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140 GREAT YEARS.

Byline: By LISA JONES South Wales Echo

Shoppers were taken back to 1865 as Cardiff's oldest charity celebrated its 140th anniversary.More than 200 staff and supporters of the Cardiff Institute for the Blind, with costumes dating from the Victorian era until the present day, took to the streets on Saturday.

Headed by a jazz band, supporters waved banners as they marched through Queen Street - including an army major and the CIB's founder, Victorian lady Frances Batty Shand, Winston Churchill and even Elvis, who sang to the crowds over a speaker.

'Cardiff CIB has given me my self belief back,' said visually-impaired Danny Gomez, 48, of Plasturton Avenue, Pontcanna, who was dressed as Churchill.

He joined computer classes at the institute, which also provides training, home visits and support for people with visual impairments.

He said: 'When I lost my sight I thought it was the end of the world. The centre has helped so much.'

Elvis impersonator and CIB assistant Gareth Jones, who helps assess people's eyesight, said: 'It's such a rewarding job when you see just how much the institute helps people.'

After the march, volunteers, staff and CIB members enjoyed a party at the centre's base in Shand House, Newport Road.

'We wanted to show people we're helping 7,500 people in the Vale of Glamorgan and Cardiff,' said CIB fundraising manager Michelle Jones, 36, who braved the May weather in a bright pink 50s-style top and dirndl skirt.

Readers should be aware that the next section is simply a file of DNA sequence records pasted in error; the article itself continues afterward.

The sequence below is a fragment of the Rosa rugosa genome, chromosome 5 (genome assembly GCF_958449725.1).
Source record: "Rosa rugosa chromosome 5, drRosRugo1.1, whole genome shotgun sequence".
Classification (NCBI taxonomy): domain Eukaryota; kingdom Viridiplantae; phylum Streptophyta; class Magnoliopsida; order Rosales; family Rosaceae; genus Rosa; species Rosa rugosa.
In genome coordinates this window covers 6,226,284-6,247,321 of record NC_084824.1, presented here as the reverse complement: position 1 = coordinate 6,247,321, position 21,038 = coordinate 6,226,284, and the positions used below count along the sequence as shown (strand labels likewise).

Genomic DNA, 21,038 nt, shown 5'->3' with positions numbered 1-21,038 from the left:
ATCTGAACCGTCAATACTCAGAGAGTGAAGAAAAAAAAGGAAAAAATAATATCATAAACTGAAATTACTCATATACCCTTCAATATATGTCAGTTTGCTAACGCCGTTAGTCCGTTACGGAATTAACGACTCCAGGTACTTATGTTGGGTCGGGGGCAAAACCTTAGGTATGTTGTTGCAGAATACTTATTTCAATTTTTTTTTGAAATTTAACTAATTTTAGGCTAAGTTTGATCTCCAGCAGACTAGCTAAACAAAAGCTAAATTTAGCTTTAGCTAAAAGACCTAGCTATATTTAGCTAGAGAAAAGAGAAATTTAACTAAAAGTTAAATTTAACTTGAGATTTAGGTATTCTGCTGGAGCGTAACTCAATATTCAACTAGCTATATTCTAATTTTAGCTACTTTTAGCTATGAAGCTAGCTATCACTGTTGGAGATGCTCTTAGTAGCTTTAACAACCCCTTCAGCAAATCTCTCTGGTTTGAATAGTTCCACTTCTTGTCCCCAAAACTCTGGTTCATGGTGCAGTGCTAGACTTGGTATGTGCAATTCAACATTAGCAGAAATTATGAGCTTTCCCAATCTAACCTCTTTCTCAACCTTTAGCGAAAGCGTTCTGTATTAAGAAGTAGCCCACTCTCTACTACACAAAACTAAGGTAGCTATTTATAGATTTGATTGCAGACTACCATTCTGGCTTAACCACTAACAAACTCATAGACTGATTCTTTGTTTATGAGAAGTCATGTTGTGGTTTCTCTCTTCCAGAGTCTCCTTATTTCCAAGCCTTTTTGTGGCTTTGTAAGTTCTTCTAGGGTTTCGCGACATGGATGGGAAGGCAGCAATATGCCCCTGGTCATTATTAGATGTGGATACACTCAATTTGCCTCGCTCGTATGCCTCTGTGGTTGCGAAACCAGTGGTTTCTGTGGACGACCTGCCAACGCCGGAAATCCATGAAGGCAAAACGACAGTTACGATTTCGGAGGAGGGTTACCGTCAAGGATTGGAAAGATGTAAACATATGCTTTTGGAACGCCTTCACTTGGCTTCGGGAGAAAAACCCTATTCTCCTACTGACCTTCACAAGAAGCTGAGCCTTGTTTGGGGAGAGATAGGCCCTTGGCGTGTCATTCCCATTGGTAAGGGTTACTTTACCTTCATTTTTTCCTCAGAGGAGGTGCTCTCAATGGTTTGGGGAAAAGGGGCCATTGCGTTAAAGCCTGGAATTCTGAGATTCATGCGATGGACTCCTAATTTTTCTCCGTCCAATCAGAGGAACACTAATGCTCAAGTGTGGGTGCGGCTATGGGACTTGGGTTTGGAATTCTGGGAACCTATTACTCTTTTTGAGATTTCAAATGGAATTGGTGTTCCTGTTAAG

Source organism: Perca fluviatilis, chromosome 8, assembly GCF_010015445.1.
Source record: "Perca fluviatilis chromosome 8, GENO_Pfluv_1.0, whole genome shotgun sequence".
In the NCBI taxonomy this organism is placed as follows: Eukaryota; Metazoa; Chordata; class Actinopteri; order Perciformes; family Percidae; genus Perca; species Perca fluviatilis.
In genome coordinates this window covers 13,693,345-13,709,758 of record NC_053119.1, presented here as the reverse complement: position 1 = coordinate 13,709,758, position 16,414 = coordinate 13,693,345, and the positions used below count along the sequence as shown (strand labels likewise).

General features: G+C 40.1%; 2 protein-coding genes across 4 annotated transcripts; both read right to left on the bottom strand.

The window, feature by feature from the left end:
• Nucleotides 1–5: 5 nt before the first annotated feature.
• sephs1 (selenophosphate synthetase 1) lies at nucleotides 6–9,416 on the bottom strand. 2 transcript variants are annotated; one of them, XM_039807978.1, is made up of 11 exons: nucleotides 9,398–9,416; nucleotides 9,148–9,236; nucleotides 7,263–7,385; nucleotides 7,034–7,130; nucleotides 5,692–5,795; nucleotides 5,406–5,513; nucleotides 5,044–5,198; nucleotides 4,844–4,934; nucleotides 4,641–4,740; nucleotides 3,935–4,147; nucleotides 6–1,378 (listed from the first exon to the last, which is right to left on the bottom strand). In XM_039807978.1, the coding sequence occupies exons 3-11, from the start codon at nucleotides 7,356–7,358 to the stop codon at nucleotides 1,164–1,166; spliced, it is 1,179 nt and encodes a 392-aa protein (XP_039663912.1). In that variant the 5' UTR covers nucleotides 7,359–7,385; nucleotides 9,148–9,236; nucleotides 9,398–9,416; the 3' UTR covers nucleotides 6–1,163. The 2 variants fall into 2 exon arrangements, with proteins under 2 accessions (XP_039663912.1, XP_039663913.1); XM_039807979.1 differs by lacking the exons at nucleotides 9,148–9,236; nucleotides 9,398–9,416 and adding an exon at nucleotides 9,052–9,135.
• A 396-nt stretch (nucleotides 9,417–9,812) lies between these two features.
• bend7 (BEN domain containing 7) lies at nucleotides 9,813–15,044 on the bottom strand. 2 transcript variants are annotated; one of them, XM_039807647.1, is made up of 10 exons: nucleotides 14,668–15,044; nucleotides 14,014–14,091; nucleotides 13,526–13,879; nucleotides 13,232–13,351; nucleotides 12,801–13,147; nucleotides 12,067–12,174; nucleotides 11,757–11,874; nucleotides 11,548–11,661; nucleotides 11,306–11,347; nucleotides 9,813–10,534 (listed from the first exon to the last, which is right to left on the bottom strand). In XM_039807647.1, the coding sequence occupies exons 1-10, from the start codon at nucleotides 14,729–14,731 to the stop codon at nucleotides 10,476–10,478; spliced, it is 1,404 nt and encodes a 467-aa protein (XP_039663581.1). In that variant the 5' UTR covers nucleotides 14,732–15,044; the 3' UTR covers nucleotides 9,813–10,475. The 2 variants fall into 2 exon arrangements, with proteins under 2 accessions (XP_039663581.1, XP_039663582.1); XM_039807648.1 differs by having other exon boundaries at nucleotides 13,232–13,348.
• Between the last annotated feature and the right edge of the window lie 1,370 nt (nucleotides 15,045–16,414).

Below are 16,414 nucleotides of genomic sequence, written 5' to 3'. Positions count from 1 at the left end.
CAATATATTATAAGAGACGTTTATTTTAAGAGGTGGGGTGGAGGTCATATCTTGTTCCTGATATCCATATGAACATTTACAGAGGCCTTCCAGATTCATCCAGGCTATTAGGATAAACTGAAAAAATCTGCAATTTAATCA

'We're not funded by anybody and must raise pounds 350,000-a-year ourselves to survive.

'We can't collect during the parade but we hope the walk will encourage people to make donations.'

Volunteer Eirwen Roberts, 61, of Groveland Road, Birchgrove, who helps patients with hospital appointments, said: 'The CIB is like a family. It really helps people to have us with them for check ups.': THE OLDEST CHARITY IN CARDIFF:It was founded in 1865 by Frances Batty Shand, the daughter of a Jamaican plantation owner. She opened a small workshop in Canton employing four blind men.By 1900 there were 100 blind men and women manufacturing baskets, mats, brushes, ships' fenders and sewing in a shop in Longcross Street off Newport Road.

The current CIB Shand House is base on Newport Road and opened in 1953 after Longcross Street was destroyed during a German air raid in 1941. To make donations call 029 2048 5414.
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Publication:South Wales Echo (Cardiff, Wales)
Date:May 16, 2005
Words:397
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